Waves To Develop “liquid Democracy” Applications

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The Waves platform is planning to develop a new form of Blockchain-based voting system, characterised as “liquid democracy”.

It is the next major use case for Blockchain, which is not fundamentally a financial technology but can be applied far beyond the popular use cases of peer-to-peer currencies like bitcoin, and the more recent but controversial phenomenon of ICOs or Initial Coin Offerings. Yet no government or business to date has implemented such a voting system, allowing Waves to pioneer the first application of its kind.

“Fair, efficient, transparent but anonymous voting systems are a clear use case for Blockchain technology,” comments Waves CEO, Alexander Ivanov. “This is an area deserving of further research and engagement, and we believe we have something truly worthwhile to offer here.”

Existing electoral systems, although based on democratic models, have significant limitations. Representative democracy, for example, requires voters to give up their rights to a proxy, who wields influence on their behalf. Direct democracy, whilst ostensibly fairer, tends not to scale well for a number of reasons – including its requirement that voters are well-informed about every issue on which they make a decisions. Liquid democracy combines the advantages of both systems, allowing voters to make a decision themselves or to defer to an expert, as appropriate.

The project is a collaboration between a number of different organisations and research groups:

The result will be a voting protocol that can be used in real-world production systems.

Viable implementations

Whilst implementations of liquid democracy already exist – including Google Votes – these have focused on basic functionality without taking into account the need for privacy. Bingsheng Zhang, Assistant Professor in Cybersecurity at the University of Lancaster, and Hong-Sheng Zhou, Assistant Professor of Cryptography at Virginia Commonwealth University, have designed an implementation suitable for real-world use in the 21st century.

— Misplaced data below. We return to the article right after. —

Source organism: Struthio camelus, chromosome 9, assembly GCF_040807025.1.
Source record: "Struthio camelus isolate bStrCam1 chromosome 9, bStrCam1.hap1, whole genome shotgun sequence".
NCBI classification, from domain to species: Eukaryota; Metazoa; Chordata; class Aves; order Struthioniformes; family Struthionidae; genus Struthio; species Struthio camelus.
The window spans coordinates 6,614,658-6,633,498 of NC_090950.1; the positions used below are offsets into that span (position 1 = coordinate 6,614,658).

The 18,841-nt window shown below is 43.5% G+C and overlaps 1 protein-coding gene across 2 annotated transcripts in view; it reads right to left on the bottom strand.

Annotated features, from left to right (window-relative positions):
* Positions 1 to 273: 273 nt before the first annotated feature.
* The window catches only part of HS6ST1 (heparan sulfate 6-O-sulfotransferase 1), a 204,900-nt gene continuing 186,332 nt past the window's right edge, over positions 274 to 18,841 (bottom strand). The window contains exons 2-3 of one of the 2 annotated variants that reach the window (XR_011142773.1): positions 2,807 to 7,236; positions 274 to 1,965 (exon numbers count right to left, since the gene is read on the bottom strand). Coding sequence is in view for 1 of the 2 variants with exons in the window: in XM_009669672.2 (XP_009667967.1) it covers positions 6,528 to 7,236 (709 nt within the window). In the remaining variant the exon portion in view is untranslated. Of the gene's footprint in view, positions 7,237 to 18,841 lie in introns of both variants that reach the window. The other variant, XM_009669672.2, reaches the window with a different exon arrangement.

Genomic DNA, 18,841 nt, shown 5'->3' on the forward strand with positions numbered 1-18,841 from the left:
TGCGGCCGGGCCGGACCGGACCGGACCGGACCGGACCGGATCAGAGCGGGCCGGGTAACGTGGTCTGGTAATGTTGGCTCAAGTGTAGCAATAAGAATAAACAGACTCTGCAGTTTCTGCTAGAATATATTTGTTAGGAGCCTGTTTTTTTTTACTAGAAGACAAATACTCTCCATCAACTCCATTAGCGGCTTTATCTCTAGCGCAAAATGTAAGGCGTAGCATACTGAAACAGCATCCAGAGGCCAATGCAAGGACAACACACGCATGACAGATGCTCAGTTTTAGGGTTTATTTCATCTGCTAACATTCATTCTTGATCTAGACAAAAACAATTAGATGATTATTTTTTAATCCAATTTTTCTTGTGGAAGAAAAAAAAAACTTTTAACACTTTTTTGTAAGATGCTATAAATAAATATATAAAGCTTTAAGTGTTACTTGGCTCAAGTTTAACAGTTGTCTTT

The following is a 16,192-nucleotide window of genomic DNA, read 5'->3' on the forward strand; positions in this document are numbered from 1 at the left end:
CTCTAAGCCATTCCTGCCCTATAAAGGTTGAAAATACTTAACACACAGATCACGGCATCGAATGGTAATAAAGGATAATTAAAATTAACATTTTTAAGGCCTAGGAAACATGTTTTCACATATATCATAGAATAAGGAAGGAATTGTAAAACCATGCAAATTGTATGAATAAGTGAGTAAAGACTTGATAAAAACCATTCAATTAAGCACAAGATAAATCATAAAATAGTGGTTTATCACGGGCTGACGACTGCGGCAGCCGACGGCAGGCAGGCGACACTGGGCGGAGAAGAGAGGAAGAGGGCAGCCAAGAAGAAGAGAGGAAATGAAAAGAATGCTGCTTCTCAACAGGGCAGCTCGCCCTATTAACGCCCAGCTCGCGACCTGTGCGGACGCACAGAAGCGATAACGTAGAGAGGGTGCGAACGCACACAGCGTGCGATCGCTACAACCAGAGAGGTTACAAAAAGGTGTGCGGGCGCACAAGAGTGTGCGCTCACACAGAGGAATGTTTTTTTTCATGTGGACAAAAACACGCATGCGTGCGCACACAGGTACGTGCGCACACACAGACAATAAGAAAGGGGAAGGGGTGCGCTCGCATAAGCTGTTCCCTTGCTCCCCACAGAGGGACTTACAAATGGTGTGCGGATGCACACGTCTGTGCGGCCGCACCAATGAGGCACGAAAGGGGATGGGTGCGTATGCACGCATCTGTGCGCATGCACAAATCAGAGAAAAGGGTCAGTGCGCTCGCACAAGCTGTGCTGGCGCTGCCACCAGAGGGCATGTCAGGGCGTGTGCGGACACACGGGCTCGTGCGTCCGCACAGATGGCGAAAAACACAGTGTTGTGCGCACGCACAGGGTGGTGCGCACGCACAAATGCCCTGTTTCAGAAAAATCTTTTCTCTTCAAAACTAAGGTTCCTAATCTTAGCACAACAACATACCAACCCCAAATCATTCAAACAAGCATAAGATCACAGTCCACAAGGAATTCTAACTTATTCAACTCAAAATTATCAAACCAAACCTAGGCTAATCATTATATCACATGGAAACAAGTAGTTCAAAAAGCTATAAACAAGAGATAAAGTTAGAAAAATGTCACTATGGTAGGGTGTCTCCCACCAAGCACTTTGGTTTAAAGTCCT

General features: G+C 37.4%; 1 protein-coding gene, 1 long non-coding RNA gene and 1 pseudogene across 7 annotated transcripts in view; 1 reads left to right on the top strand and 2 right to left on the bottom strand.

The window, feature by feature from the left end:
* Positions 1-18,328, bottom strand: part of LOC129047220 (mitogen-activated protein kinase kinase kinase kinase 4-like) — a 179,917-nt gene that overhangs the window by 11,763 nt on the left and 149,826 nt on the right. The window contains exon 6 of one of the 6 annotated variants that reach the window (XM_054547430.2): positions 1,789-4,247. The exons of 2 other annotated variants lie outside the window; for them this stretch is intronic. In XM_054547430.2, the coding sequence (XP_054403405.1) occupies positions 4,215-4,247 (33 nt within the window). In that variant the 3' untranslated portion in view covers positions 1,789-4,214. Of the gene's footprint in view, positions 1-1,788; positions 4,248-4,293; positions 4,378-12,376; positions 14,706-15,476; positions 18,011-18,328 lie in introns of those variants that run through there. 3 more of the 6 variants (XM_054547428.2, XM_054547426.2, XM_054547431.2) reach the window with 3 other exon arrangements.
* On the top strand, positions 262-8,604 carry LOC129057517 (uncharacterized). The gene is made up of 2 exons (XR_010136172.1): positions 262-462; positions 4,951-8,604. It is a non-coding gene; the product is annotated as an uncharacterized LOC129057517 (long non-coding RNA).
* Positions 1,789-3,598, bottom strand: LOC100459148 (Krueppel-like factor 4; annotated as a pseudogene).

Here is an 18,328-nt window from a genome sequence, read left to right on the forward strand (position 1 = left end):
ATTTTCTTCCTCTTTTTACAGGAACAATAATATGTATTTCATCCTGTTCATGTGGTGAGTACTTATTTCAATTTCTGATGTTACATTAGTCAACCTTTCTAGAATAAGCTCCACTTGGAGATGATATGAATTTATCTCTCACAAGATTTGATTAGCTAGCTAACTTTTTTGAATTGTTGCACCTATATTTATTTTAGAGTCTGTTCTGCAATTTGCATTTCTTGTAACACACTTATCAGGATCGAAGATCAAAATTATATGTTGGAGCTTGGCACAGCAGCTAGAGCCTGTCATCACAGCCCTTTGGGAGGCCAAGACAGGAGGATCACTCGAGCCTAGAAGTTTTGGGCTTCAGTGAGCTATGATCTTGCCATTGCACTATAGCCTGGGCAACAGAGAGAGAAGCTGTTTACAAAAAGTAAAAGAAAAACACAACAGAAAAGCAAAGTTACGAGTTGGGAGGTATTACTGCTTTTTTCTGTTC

Zhang and Zhou’s paper proposes an efficient liquid democracy e-voting scheme that brings together both delegation and voting, via the new concept of statement voting.

“Statement voting can be viewed as a natural extension of traditional candidate voting. Instead of defining a fixed election candidate, each voter can define a statement in his or her ballot but leave the vote “undefined” during the voting phase. During the tally phase, the (conditional) actions expressed in the statement will be carried out to determine the final vote… We remark that our statement voting can be extended to enable more complex voting and generic ledger-based non-interactive multi-party computation. We believe that the statement voting concept opens a door for constructing a new class of e-voting schemes.”

About Richard Kastelein

Founder of industry publication Blockchain News, partner at ICO services collective CryptoAsset Design Group (helped raise over $200m+), director of education company Blockchain Partners (Oracle Partner) and ICO event organiser at leading industry event  CryptoFinancing (first ICO event in Europe) – Richard Kastelein is an award-winning publisher, innovation executive and entrepreneur. He sits on the advisory boards of half a dozen Blockchain startups and has written over 1200 articles on Blockchain technology and startups at Blockchain News and has also published pioneering articles on ICOs in Harvard Business Review and Venturebeat.
 
Kastelein has spoken (keynotes & panels) on Blockchain technology in Amsterdam, Antwerp, Barcelona, Beijing, Brussels, Bucharest, Dubai, Eindhoven, Gdansk, Groningen, the Hague, Helsinki, London, Manchester, Minsk, Nairobi, Nanchang, San Mateo, Shanghai,Tel Aviv and Venice. His network is global and extensive.
 
He is a Canadian (Dutch/Irish/English/Métis) whose writing career has ranged from the Canadian Native Press (Arctic) to the Caribbean & Europe. He’s written occasionally for Harvard Business Review, Wired, Venturebeat, The Guardian and Virgin.com and his work and ideas have been translated into Dutch, Greek, Polish, German and French.
 
A journalist by trade, an entrepreneur and adventurer at heart, Kastelein’s professional career has ranged from political publishing to TV technology, boatbuilding to judging startups, skippering yachts to marketing and more as he’s travelled for nearly 30 years as a Canadian expatriate living around the world.
 
In his 20s, he sailed around the world on small yachts and wrote a series of travel articles called, “The Hitchhiker’s Guide to the Seas’ travelling by hitching rides on yachts (1989) in major travel and yachting publications. He currently lives in Groningen, Netherlands where he’s raising three teenage daughters with his wife and sailing partner, Wieke Beenen.

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